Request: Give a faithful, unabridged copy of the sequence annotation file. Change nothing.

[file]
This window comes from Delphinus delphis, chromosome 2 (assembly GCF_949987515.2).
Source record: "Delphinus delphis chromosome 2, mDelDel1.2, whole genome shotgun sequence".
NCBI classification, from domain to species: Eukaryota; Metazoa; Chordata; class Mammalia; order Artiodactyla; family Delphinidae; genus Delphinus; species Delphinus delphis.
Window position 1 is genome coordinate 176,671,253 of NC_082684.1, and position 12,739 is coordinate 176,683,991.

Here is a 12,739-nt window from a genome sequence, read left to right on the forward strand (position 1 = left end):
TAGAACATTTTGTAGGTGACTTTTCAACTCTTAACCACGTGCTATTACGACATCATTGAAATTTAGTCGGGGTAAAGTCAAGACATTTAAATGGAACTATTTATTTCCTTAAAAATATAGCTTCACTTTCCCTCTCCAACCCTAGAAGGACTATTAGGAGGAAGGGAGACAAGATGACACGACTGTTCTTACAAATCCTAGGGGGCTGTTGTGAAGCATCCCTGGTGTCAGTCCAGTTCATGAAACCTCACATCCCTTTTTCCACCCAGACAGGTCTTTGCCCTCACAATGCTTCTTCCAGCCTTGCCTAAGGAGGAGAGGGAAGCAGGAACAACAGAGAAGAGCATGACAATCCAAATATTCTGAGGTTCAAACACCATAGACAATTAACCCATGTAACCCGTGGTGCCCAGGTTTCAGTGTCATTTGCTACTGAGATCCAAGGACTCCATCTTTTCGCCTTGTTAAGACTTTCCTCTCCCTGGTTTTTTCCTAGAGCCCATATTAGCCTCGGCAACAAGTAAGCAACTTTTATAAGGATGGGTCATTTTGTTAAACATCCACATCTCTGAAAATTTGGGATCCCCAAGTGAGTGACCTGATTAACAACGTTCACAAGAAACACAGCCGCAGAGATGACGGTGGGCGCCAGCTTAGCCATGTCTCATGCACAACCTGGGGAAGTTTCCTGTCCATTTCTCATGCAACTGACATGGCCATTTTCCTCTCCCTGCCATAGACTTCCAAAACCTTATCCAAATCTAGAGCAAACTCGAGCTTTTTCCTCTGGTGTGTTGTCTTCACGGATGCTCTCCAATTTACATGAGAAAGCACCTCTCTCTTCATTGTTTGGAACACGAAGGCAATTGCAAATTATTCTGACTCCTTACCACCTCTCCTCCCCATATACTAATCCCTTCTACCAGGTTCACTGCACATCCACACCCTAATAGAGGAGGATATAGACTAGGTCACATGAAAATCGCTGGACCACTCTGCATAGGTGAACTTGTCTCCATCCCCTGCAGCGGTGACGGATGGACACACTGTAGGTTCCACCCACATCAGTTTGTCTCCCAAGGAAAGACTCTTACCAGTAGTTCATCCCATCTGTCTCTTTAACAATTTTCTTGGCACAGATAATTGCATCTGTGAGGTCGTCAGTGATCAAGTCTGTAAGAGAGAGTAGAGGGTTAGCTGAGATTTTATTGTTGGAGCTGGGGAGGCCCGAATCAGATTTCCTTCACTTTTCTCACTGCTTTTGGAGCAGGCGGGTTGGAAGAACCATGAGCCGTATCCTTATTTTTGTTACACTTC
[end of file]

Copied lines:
This window comes from Delphinus delphis, chromosome 2 (assembly GCF_949987515.2).
Source record: "Delphinus delphis chromosome 2, mDelDel1.2, whole genome shotgun sequence".
NCBI classification, from domain to species: Eukaryota; Metazoa; Chordata; class Mammalia; order Artiodactyla; family Delphinidae; genus Delphinus; species Delphinus delphis.
Window position 1 is genome coordinate 176,671,253 of NC_082684.1, and position 12,739 is coordinate 176,683,991.

Here is a 12,739-nt window from a genome sequence, read left to right on the forward strand (position 1 = left end):
TAGAACATTTTGTAGGTGACTTTTCAACTCTTAACCACGTGCTATTACGACATCATTGAAATTTAGTCGGGGTAAAGTCAAGACATTTAAATGGAACTATTTATTTCCTTAAAAATATAGCTTCACTTTCCCTCTCCAACCCTAGAAGGACTATTAGGAGGAAGGGAGACAAGATGACACGACTGTTCTTACAAATCCTAGGGGGCTGTTGTGAAGCATCCCTGGTGTCAGTCCAGTTCATGAAACCTCACATCCCTTTTTCCACCCAGACAGGTCTTTGCCCTCACAATGCTTCTTCCAGCCTTGCCTAAGGAGGAGAGGGAAGCAGGAACAACAGAGAAGAGCATGACAATCCAAATATTCTGAGGTTCAAACACCATAGACAATTAACCCATGTAACCCGTGGTGCCCAGGTTTCAGTGTCATTTGCTACTGAGATCCAAGGACTCCATCTTTTCGCCTTGTTAAGACTTTCCTCTCCCTGGTTTTTTCCTAGAGCCCATATTAGCCTCGGCAACAAGTAAGCAACTTTTATAAGGATGGGTCATTTTGTTAAACATCCACATCTCTGAAAATTTGGGATCCCCAAGTGAGTGACCTGATTAACAACGTTCACAAGAAACACAGCCGCAGAGATGACGGTGGGCGCCAGCTTAGCCATGTCTCATGCACAACCTGGGGAAGTTTCCTGTCCATTTCTCATGCAACTGACATGGCCATTTTCCTCTCCCTGCCATAGACTTCCAAAACCTTATCCAAATCTAGAGCAAACTCGAGCTTTTTCCTCTGGTGTGTTGTCTTCACGGATGCTCTCCAATTTACATGAGAAAGCACCTCTCTCTTCATTGTTTGGAACACGAAGGCAATTGCAAATTATTCTGACTCCTTACCACCTCTCCTCCCCATATACTAATCCCTTCTACCAGGTTCACTGCACATCCACACCCTAATAGAGGAGGATATAGACTAGGTCACATGAAAATCGCTGGACCACTCTGCATAGGTGAACTTGTCTCCATCCCCTGCAGCGGTGACGGATGGACACACTGTAGGTTCCACCCACATCAGTTTGTCTCCCAAGGAAAGACTCTTACCAGTAGTTCATCCCATCTGTCTCTTTAACAATTTTCTTGGCACAGATAATTGCATCTGTGAGGTCGTCAGTGATCAAGTCTGTAAGAGAGAGTAGAGGGTTAGCTGAGATTTTATTGTTGGAGCTGGGGAGGCCCGAATCAGATTTCCTTCACTTTTCTCACTGCTTTTGGAGCAGGCGGGTTGGAAGAACCATGAGCCGTATCCTTATTTTTGTTACACTTC